Plan or no plan, Spokane and the Inland Northwest went on to deal with the news in its own way. Red-eyed employees showed up for work, people kept radios and televisions blaring from cars and windows as they tried to cope with their own day's work. Impromptu prayer meetings shot up here and there, and around noon about 300 people gathered at the Clock Tower Meadow in Riverfront Park to comfort one another and pray. Pastors from many congregations spoke there, as did the mayor.
"The thoughts and prayers of the people of Spokane go out to the victims and their families," said Powers. "We enjoy many blessings with our freedom and our democracy, and those are the very concepts that are under attack by the people who stand behind these actions." But Powers also said people should remember not to assign blame for the destruction prematurely.
"Our country is a welcoming and diverse place," he said. "I pray that people do not respond to this with their own terrorism."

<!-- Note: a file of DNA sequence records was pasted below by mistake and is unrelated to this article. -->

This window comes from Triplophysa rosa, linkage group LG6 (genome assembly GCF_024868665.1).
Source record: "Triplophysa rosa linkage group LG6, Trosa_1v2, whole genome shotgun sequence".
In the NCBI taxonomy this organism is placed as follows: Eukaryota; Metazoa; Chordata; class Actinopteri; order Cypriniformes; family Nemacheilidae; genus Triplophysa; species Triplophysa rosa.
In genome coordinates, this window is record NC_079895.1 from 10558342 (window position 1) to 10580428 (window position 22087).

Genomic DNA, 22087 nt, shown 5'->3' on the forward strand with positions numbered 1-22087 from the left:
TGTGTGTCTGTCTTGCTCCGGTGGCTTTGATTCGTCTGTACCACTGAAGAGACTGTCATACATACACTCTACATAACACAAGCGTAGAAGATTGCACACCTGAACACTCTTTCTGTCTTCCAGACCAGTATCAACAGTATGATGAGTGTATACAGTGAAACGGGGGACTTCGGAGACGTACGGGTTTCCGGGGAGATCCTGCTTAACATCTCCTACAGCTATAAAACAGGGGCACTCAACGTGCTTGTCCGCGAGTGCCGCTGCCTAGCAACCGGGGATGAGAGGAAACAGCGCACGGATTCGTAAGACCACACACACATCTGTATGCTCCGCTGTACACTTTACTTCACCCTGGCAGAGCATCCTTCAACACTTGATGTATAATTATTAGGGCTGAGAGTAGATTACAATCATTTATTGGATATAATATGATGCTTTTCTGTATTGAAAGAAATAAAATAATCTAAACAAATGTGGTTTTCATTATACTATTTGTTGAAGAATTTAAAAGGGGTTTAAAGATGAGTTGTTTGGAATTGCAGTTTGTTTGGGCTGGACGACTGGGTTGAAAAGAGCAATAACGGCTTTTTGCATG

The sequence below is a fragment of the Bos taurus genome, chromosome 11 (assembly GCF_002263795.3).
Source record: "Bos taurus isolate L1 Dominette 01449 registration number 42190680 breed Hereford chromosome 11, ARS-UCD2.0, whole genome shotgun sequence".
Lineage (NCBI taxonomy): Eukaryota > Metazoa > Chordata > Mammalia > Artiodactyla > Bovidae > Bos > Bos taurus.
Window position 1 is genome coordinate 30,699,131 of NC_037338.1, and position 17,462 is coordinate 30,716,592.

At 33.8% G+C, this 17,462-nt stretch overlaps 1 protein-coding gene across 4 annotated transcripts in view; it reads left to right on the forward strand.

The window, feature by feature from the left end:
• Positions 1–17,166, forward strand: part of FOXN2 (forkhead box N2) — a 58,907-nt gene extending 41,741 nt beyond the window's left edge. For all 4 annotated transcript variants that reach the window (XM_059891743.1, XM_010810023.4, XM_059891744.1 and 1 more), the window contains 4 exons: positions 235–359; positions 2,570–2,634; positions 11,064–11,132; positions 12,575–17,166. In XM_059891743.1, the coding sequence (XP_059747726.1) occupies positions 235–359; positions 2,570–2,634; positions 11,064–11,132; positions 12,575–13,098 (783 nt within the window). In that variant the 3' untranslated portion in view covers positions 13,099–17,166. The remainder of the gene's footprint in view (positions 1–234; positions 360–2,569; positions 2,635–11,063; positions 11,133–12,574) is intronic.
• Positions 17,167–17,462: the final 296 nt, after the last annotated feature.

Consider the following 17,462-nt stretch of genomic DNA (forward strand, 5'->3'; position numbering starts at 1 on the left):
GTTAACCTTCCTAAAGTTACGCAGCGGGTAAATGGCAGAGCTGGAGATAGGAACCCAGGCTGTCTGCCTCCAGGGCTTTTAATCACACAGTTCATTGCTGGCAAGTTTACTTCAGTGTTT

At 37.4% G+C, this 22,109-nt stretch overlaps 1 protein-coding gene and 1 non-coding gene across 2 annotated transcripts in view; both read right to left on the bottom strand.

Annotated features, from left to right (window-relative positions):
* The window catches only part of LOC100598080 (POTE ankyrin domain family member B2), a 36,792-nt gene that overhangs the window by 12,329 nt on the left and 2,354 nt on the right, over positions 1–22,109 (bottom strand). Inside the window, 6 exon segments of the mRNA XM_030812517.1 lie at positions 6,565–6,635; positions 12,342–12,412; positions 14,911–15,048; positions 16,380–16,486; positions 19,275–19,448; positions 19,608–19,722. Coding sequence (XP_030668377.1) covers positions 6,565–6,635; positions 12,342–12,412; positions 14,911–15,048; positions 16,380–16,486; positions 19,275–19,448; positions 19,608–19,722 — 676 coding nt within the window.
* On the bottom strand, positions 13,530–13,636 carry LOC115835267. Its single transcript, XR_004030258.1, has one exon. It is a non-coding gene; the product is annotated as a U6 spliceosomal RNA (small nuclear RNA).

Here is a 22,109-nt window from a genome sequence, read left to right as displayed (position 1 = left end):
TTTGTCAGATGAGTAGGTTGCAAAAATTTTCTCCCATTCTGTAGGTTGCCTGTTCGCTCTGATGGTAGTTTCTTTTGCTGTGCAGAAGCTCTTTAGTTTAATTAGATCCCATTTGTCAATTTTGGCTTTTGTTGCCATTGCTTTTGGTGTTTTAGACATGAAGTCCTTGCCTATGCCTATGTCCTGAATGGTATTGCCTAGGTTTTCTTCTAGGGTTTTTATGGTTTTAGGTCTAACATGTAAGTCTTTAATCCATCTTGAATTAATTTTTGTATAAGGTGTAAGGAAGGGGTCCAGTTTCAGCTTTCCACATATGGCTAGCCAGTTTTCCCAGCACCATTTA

Ron Green from the Spokane Council of Ecumenical Ministries then presented an invitation from the Muslim community in Spokane to join the group in a prayer meeting on Friday, Sept. 14, from noon-1 pm at the mosque located at 505 E. Wedgewood.
"Even though we do not have an official affiliation with the Islamic community here in Spokane, we have worked together with them many times, and they are certain to face some difficulty in the aftermath of this, just as what happened after the Oklahoma City bombing," said Green. "I'm concerned we'll take out our feelings of anger and frustration against these people. Please, let's not stereotype an entire religion because of what has happened. We don't know who did this yet. We jumped to conclusions in the case of Oklahoma City, and we were wrong. Let's not do that again."
As people headed back to work and lunch after the prayer vigil, many hung around in groups talking.
"I was just shocked this morning," said LaDonna Remy, a Spokane therapist. "My first concern was that this is war, and it's in our own country. I'm fearful that this may be the beginning of something bigger."